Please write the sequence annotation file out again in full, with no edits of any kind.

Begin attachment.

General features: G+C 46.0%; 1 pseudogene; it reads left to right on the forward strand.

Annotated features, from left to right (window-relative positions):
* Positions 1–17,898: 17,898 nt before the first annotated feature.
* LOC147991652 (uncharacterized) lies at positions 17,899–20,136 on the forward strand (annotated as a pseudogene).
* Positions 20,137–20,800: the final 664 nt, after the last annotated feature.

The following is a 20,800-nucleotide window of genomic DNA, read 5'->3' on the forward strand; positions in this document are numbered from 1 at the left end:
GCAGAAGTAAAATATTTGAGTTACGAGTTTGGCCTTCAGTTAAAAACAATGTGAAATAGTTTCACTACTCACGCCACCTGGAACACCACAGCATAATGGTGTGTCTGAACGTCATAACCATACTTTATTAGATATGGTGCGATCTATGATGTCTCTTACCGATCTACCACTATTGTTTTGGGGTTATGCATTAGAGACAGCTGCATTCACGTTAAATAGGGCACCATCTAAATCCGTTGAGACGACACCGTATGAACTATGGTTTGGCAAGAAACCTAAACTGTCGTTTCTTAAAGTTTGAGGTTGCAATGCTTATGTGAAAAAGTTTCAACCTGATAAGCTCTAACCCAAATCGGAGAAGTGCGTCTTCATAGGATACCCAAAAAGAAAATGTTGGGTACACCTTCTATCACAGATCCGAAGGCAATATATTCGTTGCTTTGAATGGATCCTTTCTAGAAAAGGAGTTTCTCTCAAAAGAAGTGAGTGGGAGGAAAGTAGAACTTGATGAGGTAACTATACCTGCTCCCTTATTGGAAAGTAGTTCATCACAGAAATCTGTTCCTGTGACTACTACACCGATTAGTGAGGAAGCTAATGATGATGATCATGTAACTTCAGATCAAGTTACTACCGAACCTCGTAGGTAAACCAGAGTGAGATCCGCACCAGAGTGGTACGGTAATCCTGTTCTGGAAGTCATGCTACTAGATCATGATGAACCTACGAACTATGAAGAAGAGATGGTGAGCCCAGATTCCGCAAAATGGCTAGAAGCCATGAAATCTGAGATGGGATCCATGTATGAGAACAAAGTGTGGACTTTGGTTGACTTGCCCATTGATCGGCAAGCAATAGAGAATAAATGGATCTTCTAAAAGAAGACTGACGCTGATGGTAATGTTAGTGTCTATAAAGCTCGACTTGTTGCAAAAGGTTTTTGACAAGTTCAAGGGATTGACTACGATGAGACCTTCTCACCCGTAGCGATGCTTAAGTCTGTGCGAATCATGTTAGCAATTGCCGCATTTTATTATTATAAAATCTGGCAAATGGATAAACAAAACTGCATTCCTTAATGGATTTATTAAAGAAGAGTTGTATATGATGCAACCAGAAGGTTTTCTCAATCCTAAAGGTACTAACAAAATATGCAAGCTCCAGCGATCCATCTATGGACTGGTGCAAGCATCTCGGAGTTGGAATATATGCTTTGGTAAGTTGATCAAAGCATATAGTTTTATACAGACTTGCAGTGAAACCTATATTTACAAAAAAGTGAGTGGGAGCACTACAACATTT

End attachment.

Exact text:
General features: G+C 46.0%; 1 pseudogene; it reads left to right on the forward strand.

Annotated features, from left to right (window-relative positions):
* Positions 1–17,898: 17,898 nt before the first annotated feature.
* LOC147991652 (uncharacterized) lies at positions 17,899–20,136 on the forward strand (annotated as a pseudogene).
* Positions 20,137–20,800: the final 664 nt, after the last annotated feature.

The following is a 20,800-nucleotide window of genomic DNA, read 5'->3' on the forward strand; positions in this document are numbered from 1 at the left end:
GCAGAAGTAAAATATTTGAGTTACGAGTTTGGCCTTCAGTTAAAAACAATGTGAAATAGTTTCACTACTCACGCCACCTGGAACACCACAGCATAATGGTGTGTCTGAACGTCATAACCATACTTTATTAGATATGGTGCGATCTATGATGTCTCTTACCGATCTACCACTATTGTTTTGGGGTTATGCATTAGAGACAGCTGCATTCACGTTAAATAGGGCACCATCTAAATCCGTTGAGACGACACCGTATGAACTATGGTTTGGCAAGAAACCTAAACTGTCGTTTCTTAAAGTTTGAGGTTGCAATGCTTATGTGAAAAAGTTTCAACCTGATAAGCTCTAACCCAAATCGGAGAAGTGCGTCTTCATAGGATACCCAAAAAGAAAATGTTGGGTACACCTTCTATCACAGATCCGAAGGCAATATATTCGTTGCTTTGAATGGATCCTTTCTAGAAAAGGAGTTTCTCTCAAAAGAAGTGAGTGGGAGGAAAGTAGAACTTGATGAGGTAACTATACCTGCTCCCTTATTGGAAAGTAGTTCATCACAGAAATCTGTTCCTGTGACTACTACACCGATTAGTGAGGAAGCTAATGATGATGATCATGTAACTTCAGATCAAGTTACTACCGAACCTCGTAGGTAAACCAGAGTGAGATCCGCACCAGAGTGGTACGGTAATCCTGTTCTGGAAGTCATGCTACTAGATCATGATGAACCTACGAACTATGAAGAAGAGATGGTGAGCCCAGATTCCGCAAAATGGCTAGAAGCCATGAAATCTGAGATGGGATCCATGTATGAGAACAAAGTGTGGACTTTGGTTGACTTGCCCATTGATCGGCAAGCAATAGAGAATAAATGGATCTTCTAAAAGAAGACTGACGCTGATGGTAATGTTAGTGTCTATAAAGCTCGACTTGTTGCAAAAGGTTTTTGACAAGTTCAAGGGATTGACTACGATGAGACCTTCTCACCCGTAGCGATGCTTAAGTCTGTGCGAATCATGTTAGCAATTGCCGCATTTTATTATTATAAAATCTGGCAAATGGATAAACAAAACTGCATTCCTTAATGGATTTATTAAAGAAGAGTTGTATATGATGCAACCAGAAGGTTTTCTCAATCCTAAAGGTACTAACAAAATATGCAAGCTCCAGCGATCCATCTATGGACTGGTGCAAGCATCTCGGAGTTGGAATATATGCTTTGGTAAGTTGATCAAAGCATATAGTTTTATACAGACTTGCAGTGAAACCTATATTTACAAAAAAGTGAGTGGGAGCACTACAACATTT